IRS Delays Penalties Under ACA Employer Mandate Until 2015

Last night the Internal Revenue Service (IRS) announced that the enforcement of penalties under the Affordable Care Act’s (ACA’s) employer mandate will be delayed one year, and will go into effect in 2015 rather than 2014. Drinker Biddle Partner Sarah Bassler Millar and Counsel Dawn E. Sellstrom prepared the following client alert on the IRS’s decision.

Drinker Biddle Client Alert: IRS Announces Penalties Under the Employer Mandate Will Not Apply Until 2015

HHS Finalizes Exchange Rules

On Wednesday, June 26, 2013, the Department of Health and Human Services (HHS) released its long-awaited final rules related to the health insurance exchanges, (also referred to as health insurance marketplaces).  The open enrollment period for the health insurance exchanges begins in less than 100 days.  A copy of the final rule is available here.

Under the Affordable Care Act (ACA), beginning on January 1, 2014, most individuals will have to maintain a minimum level of health insurance coverage or face a penalty.  The ACA provides that individuals who are members of an organized religion and those with limited incomes may be exempt from the individual mandate requirement.  Today’s rule provides additional information on the standards and processes by which the health insurance exchanges will use to determine whether an individual is exempt from the individual mandate requirement.

The final rule also provides additional clarification on the ACA requirements on the standards that will be used to determine whether the health insurance coverage being offered by plans qualifies as minimum essential health coverage, as outlined under the ACA.

Dewonkify – Actuarial Value (of health benefit plans)

The Word: Actuarial Value (of health plan benefits)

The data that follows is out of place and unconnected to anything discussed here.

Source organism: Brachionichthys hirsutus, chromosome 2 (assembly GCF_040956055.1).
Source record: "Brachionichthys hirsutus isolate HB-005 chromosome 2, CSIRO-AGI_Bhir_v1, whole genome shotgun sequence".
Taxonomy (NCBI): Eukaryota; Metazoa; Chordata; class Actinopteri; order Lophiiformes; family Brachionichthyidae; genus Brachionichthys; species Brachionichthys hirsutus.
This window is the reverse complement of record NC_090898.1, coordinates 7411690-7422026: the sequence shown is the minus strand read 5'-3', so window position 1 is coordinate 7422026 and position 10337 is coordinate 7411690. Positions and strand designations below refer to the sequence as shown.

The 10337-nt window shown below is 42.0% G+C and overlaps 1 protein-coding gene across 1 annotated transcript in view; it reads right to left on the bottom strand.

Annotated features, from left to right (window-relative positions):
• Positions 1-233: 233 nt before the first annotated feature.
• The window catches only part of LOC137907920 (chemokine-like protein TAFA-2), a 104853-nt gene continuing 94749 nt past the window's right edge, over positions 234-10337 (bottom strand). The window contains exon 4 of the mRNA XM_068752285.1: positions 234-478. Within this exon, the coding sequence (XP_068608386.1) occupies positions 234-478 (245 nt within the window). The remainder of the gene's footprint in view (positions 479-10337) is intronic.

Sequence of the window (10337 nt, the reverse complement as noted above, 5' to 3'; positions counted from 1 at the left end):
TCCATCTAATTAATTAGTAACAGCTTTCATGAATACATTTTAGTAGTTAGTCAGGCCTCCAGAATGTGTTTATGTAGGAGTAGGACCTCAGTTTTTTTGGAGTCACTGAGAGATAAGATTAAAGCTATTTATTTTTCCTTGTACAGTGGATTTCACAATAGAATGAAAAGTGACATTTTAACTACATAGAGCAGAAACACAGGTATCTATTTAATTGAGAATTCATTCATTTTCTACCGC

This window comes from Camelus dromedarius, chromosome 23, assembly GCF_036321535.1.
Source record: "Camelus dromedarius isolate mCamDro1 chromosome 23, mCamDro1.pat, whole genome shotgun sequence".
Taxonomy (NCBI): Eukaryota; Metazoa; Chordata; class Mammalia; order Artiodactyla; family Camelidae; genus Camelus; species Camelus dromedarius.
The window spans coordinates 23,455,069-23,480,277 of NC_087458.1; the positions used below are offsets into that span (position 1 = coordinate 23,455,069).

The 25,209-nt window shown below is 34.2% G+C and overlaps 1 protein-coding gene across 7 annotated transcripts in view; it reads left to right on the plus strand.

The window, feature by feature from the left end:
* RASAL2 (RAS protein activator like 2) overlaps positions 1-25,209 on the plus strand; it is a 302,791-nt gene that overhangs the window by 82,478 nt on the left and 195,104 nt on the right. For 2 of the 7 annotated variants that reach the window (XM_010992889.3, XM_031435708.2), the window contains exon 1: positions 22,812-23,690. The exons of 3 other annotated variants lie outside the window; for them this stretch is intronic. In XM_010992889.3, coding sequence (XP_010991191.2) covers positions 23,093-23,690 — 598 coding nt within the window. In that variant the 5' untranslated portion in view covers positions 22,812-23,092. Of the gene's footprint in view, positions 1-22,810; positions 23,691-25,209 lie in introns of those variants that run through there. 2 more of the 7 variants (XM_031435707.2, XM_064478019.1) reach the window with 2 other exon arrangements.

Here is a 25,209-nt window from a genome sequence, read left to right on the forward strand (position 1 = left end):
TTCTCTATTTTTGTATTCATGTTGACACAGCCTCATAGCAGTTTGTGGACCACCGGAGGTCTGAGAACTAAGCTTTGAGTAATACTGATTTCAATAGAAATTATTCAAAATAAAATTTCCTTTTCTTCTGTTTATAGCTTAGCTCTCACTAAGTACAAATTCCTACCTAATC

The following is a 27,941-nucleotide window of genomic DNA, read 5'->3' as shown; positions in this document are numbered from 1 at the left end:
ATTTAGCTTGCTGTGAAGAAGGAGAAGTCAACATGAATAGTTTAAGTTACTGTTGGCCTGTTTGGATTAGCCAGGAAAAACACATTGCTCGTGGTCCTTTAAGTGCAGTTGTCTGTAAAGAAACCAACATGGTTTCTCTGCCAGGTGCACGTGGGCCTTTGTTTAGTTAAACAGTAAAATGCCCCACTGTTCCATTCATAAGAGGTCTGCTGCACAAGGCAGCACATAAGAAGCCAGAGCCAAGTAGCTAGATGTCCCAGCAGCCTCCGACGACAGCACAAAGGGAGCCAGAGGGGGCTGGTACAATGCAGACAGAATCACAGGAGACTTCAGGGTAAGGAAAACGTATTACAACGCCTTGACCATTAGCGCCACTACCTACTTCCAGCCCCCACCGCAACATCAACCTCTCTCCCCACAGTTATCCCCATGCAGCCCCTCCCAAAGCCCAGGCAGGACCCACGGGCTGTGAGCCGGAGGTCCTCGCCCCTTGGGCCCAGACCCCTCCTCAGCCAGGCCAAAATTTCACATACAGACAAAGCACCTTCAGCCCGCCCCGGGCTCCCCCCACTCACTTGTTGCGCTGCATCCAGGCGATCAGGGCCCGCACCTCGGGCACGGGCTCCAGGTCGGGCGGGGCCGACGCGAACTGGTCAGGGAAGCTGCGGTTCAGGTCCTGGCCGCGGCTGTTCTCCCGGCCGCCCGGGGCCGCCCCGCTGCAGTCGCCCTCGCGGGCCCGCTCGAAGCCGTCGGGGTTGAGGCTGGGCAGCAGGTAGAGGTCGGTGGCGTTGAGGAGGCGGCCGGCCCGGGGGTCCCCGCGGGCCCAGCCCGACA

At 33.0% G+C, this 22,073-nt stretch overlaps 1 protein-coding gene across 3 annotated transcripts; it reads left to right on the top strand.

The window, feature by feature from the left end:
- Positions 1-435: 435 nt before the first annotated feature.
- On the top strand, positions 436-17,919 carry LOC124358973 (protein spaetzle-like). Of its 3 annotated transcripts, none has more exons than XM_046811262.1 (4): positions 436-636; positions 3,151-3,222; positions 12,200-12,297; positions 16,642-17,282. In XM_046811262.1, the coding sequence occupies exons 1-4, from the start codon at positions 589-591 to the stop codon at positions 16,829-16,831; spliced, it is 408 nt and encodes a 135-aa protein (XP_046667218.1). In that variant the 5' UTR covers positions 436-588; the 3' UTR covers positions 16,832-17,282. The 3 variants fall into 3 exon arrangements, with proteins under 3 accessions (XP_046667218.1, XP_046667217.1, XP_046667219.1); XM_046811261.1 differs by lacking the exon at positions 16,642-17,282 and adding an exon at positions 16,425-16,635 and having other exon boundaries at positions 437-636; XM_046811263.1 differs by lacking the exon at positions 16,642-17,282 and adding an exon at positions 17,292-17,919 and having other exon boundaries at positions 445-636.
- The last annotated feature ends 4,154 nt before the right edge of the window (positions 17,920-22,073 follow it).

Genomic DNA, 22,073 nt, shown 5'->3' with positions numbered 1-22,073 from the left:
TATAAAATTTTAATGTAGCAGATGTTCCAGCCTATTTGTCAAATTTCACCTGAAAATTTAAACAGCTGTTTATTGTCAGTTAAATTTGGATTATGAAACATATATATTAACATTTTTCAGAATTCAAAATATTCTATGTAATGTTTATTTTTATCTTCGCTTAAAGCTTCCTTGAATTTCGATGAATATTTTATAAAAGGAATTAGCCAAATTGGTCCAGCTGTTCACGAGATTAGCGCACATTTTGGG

Definition:  Actuarial value outlines the percentage of medical costs that a health plan will cover.

Used in a Sentence: Actuarial value can help consumers navigate different health insurance plans as they weigh coverage options and their associated costs.

What It Means:  Actuarial value is meant to define how “generous” a health plan is in covering health care costs.  Understanding the actuarial value of a health plan helps consumers understand what they might have to pay (deductibles and coinsurance/copays) out-of-pocket in order to cover their overall health care costs.

History: Under the Affordable Care Act, actuarial value is utilized to help individuals and the small business market understand and compare health plan options offered inside and outside of new health insurance exchange marketplaces.  Health plan coverage options to be offered within the health exchanges, beginning in 2013, will be outlined through “metal” coverage tiers (bronze at 60%, silver at 70%, gold at 80%, and platinum at 90%).  For example, if a plan has a gold actuarial value at 80%, on average, an individual would have to pay 20% of the cost of their covered benefits.